Superman

Comic Culture With Rafa: #007

Doom & Justice: The Redemption of Lex Luthor

An Editorial From Rafa Encinas

I want to start this editorial by stating that Lex Luthor is a piece of shit. This is a bad man who has done some truly horrific and irredeemable things. However, I cannot deny the allure and magic of comic books, specifically when they do something crazy and exciting. Sometimes, comics try things that are too wild, but at other times, it is as if the sky aligns just right, and we are given something truly magical. Specifically, there are few things on this earth that are as magical or as masterfully written as the meticulous redemption of Lex Luthor.

Luthor is arguably Superman’s quintessential villain. Basically, he is that one kid in the classroom who calls you out for being too handsome, too intelligent, or too nice. That distrustful person who is convinced there is something wrong about you and will stop at nothing to reveal you for what you really are. Basically, Lex Luthor is a dick. Who else has made Superman’s life as miserable as a man who is always plotting to turn the world against its self-appointed champion; to take down the world’s symbol of hope and justice?

Lex has both been that figurative and literal thorn in Superman’s side for so many years! He’s taken on Superman at both physical and philosophical levels. Lex has tortured him. He has tried to destroy his image. He’s become president just to ruin Superman’s day. And he even had the gall to try and replace him when the Man of Steel died of kryptonite poisoning.

However, Lex Luthor, to me, is a stale character. He is a bitter man whose riches couldn’t buy the respect of other people, especially in a world where Superman would forever eclipse him. Over the years, he’s just been one dimensional and an egomaniac who has aimlessly tried to murder the Man of Steel. So, the idea of caring about this character never really crossed my mind. But, then Geoff Johns came along and the seeds of redemption and interesting character development were planted.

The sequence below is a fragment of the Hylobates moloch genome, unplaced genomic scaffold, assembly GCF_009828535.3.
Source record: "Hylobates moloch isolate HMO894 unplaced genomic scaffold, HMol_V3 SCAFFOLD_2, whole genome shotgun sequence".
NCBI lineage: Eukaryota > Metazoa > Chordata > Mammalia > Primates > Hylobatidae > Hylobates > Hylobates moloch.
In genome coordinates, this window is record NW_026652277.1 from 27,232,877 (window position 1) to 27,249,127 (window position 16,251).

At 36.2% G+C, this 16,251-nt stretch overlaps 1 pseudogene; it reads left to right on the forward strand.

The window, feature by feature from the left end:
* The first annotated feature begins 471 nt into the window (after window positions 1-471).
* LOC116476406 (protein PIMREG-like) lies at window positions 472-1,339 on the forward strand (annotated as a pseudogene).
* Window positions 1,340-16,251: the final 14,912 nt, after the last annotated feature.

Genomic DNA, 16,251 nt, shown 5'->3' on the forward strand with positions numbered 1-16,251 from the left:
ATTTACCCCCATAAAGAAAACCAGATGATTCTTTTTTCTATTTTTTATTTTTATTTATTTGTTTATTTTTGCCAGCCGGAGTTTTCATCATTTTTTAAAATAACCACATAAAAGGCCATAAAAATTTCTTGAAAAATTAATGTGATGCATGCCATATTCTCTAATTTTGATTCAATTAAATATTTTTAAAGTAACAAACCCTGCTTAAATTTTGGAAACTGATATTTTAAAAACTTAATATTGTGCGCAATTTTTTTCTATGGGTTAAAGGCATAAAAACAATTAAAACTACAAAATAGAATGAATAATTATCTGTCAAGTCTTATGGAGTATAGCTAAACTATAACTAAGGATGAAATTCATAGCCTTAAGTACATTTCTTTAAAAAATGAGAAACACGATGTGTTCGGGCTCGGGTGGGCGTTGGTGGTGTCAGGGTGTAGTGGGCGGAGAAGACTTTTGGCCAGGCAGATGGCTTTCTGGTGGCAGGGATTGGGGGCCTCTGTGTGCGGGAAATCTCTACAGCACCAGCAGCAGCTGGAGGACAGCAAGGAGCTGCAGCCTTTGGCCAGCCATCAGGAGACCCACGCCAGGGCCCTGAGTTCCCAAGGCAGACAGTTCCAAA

This was hinted at with the brilliant Forever Evil (2013) story in where Luthor assembles his own team of villains to take on the invading Crime Syndicate (an evil version of the Justice League from Earth-3). The Crime Syndicate systematically took over the earth, released all the villains from jail, and chaos erupted. So, Luthor takes matters into his own hands, and in a world without heroes, he assembles a team of killers to rampage and murder through the Crime Syndicate ranks which leads to some truly wicked scenes! It takes the approach that when all of the world’s heroes are gone, you have to fight evil with evil.

I’m not going to lie. Forever Evil (2013) is one of the highlights of the New 52 era of DC comics. This comic arc is straight up rock n’ roll! We get a bunch of bad guys being Earth’s last hope against violent invaders. This was super cool and fresh, and it began to paint Luthor in a different light. He was still a killer. We still see him fuck up some bad guys.

However, we also get a refreshing look into the sympathies and possible empathy of Luthor’s cold heart. We see him create Bizarro, and we see a hilarious, albeit tragic, story of father and son; Frankenstein and Frankenstein’s monster. This is some of the most humanizing and most beautiful work I have seen in comics in a long time. I mean, think about it, in a world plagued by darkness and where there is death everywhere, we have subtle moments shared between Lex and Bizarro that are both heartwarming and tear-jerking. We see truly heartwarming moments between characters who rarely have these moments to begin with. It is breathtaking.

Furthermore, Forever Evil (2013) gives Luthor an out. It gives him the perfect opportunity for good PR. We see him put a plan into action that actually works, to the chagrin of Batman. The world now sees him as a hero rather than the villain. And Lex, being the opportunistic genius that he is, grabbed this sentiment by the balls and just wouldn’t let go. Lex took his first steps toward heroism, though it can still be considered to be clouded in self-serving egoism & manipulation.